Monday, March 23, 2015

~*Worksheets and Dendrites*~Ch 1 & 2

Allowing students to brainstorm and discuss is something I feel I do all day long! My students have journals for every subject. This provides the perfect place to brainstorm ideas for questions that I pose. I learned early in my career that choosing one student to answer questions was not my style (mainly because it bugged me that the disengaged students constantly got out of doing the thinking). I think it is important to give everyone "thinking time" and my students quickly get in the habit of jotting ideas and responses when I pose questions, especially in reading and math.

This year, I have increased partner and group work to capitalize on my students' love of talking. (Look on the bright side!) Early in the year, I realized that my students loved to talk. The first week of school, I was really unsure of how I was ever going to get them to be quiet and work. I find myself often saying "How can I do this where they get to talk?" My students have multiple opportunities throughout the day to discuss and work in partnerships and small groups; we are often engaged in a group project where they have to work with the same classmates long term. With small group and partner activities, engagement and participation increases to nearly 100%.
With our recent Ecosystems Museum Exhibit (project based learning), I have fallen in love with using art in the classroom. Project-based learning is a perfect reason for incorporating art, and I not only included it in my students' culminating project, but their research pages contained multiple opportunties for them to draw what they had learned. I'm definitely on the look out for more ways to allow my students to sketch, draw, and paint in the classroom and have plans to increase my use of art next year. I had to put this strategy under the "sometimes" category.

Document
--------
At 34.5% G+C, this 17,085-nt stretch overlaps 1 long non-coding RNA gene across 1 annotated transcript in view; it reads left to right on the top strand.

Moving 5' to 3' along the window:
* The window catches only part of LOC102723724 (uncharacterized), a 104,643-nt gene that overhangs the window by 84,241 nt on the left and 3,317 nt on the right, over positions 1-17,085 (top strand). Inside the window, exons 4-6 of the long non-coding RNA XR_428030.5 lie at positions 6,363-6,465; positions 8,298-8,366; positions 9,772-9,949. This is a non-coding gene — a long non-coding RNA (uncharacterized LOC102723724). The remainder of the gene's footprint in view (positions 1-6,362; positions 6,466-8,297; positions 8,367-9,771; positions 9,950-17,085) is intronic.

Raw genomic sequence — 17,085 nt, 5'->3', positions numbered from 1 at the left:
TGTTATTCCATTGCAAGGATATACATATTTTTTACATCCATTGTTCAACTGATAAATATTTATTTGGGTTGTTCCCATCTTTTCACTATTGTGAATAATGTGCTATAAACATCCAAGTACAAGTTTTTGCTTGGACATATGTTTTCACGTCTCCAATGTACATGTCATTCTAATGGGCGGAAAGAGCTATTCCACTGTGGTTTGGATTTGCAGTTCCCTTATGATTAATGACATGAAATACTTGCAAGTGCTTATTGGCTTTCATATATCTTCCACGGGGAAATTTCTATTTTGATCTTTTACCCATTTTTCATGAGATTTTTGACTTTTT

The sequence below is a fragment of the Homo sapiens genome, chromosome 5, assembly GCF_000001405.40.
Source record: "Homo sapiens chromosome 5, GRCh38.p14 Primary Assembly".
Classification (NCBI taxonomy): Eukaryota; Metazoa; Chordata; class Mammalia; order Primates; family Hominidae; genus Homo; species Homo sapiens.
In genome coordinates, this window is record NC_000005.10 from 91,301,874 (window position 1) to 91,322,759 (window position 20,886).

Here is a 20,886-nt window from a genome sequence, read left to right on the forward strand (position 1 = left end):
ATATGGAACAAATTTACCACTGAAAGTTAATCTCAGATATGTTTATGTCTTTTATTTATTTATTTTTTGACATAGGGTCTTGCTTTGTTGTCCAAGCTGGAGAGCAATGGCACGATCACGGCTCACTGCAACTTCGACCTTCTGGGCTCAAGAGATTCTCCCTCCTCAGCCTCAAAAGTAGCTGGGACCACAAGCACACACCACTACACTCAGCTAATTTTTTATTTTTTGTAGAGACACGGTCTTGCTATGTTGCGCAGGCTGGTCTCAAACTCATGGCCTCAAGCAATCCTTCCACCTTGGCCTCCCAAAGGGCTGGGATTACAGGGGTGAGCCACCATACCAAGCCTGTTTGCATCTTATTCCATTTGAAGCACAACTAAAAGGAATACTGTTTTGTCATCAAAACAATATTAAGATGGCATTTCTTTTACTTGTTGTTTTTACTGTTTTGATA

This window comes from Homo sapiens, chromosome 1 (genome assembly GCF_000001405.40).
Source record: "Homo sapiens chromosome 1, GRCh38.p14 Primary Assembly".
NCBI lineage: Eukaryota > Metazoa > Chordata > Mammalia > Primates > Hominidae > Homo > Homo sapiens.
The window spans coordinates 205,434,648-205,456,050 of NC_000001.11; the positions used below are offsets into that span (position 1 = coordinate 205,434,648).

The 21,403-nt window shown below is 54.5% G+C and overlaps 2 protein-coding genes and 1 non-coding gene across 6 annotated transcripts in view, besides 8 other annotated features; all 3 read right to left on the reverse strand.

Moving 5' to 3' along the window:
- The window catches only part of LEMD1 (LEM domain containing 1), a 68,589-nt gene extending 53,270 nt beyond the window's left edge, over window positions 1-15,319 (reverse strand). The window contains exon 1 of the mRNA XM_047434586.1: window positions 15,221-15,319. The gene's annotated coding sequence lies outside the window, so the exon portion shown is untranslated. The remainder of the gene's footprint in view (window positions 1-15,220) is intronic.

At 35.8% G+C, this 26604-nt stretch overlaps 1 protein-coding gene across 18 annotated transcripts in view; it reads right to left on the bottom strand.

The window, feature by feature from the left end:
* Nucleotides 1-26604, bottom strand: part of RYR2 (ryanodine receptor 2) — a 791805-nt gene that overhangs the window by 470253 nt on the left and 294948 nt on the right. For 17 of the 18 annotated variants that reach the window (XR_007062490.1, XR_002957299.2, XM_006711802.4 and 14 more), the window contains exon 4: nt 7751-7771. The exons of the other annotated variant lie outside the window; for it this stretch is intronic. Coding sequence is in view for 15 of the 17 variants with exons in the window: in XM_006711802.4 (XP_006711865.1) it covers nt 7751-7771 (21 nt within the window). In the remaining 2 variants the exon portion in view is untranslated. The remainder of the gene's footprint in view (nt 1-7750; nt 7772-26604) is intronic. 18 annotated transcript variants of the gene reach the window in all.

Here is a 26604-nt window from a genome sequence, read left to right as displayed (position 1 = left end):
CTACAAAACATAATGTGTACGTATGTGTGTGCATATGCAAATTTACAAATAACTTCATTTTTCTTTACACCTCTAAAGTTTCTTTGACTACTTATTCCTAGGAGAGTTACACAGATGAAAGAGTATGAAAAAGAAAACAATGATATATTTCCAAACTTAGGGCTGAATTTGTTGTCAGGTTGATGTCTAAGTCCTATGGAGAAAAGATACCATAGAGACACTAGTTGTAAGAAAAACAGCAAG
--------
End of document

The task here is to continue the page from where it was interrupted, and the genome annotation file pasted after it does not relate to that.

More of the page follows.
During the first week of school, I was going back and forth about whether or not to have my students create Heart Maps. Holy-moly, teacher-friends, am I glad I did!?! I have little artists in my classroom. They worked so hard on these things and took their time. {I should have known then that drawing was the way to their hearts.} And, doesn't art often allow certain students to shine?
I have greatly increased my use of sketching and drawing in math with our fractions unit. Students have drawn and colored pies, pizzas, cookies, chocolate, and cake! I found an amazing set of math resources from Georgia from their Common Core performance standards. I modified their handouts a few times, but if you want something hands-on with a little bit of art incorporated, go to this website immediately. I used the 3rd and 4th grade materials, but they have them for K-6.
In my previous post, I reflected on my use of the 20 strategies discussed in Worksheets Don't Grow Dendrites and categorized them as "I already do that-A LOT," "I already do that SOMETIMES," and "I hardly ever do that." I am enjoying the reflection that this book is putting me through. Even if you are not reading the book, I encourage you to look at the strategies and see which new ones you might implement more often. 

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